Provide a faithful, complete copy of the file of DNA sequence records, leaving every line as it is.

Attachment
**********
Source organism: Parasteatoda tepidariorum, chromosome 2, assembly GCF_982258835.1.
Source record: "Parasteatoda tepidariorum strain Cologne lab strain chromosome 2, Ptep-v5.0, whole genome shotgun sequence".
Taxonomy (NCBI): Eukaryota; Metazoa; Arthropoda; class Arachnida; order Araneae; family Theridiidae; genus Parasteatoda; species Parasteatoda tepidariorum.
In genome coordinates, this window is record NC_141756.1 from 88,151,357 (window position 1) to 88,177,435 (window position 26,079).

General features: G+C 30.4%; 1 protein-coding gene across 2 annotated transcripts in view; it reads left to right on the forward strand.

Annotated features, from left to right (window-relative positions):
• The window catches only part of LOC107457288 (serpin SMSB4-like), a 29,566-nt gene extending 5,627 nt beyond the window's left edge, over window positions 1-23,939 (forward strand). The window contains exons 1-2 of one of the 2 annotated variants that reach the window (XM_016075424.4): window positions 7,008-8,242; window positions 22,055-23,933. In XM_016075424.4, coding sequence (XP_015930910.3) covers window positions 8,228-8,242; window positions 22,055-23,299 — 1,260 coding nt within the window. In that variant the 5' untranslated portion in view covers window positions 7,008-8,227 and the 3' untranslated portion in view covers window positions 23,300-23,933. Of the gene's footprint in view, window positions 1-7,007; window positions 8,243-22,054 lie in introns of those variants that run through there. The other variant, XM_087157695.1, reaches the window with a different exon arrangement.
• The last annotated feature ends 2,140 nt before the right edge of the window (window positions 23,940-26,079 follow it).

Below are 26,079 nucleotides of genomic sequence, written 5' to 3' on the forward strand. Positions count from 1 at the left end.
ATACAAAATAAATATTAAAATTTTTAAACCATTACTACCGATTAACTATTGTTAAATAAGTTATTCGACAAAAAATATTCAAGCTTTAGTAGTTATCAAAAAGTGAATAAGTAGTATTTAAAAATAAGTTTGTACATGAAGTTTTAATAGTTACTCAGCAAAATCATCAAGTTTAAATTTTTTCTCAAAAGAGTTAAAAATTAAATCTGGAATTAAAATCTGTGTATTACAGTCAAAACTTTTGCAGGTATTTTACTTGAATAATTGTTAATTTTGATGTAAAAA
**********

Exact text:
Source organism: Parasteatoda tepidariorum, chromosome 2, assembly GCF_982258835.1.
Source record: "Parasteatoda tepidariorum strain Cologne lab strain chromosome 2, Ptep-v5.0, whole genome shotgun sequence".
Taxonomy (NCBI): Eukaryota; Metazoa; Arthropoda; class Arachnida; order Araneae; family Theridiidae; genus Parasteatoda; species Parasteatoda tepidariorum.
In genome coordinates, this window is record NC_141756.1 from 88,151,357 (window position 1) to 88,177,435 (window position 26,079).

General features: G+C 30.4%; 1 protein-coding gene across 2 annotated transcripts in view; it reads left to right on the forward strand.

Annotated features, from left to right (window-relative positions):
• The window catches only part of LOC107457288 (serpin SMSB4-like), a 29,566-nt gene extending 5,627 nt beyond the window's left edge, over window positions 1-23,939 (forward strand). The window contains exons 1-2 of one of the 2 annotated variants that reach the window (XM_016075424.4): window positions 7,008-8,242; window positions 22,055-23,933. In XM_016075424.4, coding sequence (XP_015930910.3) covers window positions 8,228-8,242; window positions 22,055-23,299 — 1,260 coding nt within the window. In that variant the 5' untranslated portion in view covers window positions 7,008-8,227 and the 3' untranslated portion in view covers window positions 23,300-23,933. Of the gene's footprint in view, window positions 1-7,007; window positions 8,243-22,054 lie in introns of those variants that run through there. The other variant, XM_087157695.1, reaches the window with a different exon arrangement.
• The last annotated feature ends 2,140 nt before the right edge of the window (window positions 23,940-26,079 follow it).

Below are 26,079 nucleotides of genomic sequence, written 5' to 3' on the forward strand. Positions count from 1 at the left end.
ATACAAAATAAATATTAAAATTTTTAAACCATTACTACCGATTAACTATTGTTAAATAAGTTATTCGACAAAAAATATTCAAGCTTTAGTAGTTATCAAAAAGTGAATAAGTAGTATTTAAAAATAAGTTTGTACATGAAGTTTTAATAGTTACTCAGCAAAATCATCAAGTTTAAATTTTTTCTCAAAAGAGTTAAAAATTAAATCTGGAATTAAAATCTGTGTATTACAGTCAAAACTTTTGCAGGTATTTTACTTGAATAATTGTTAATTTTGATGTAAAAA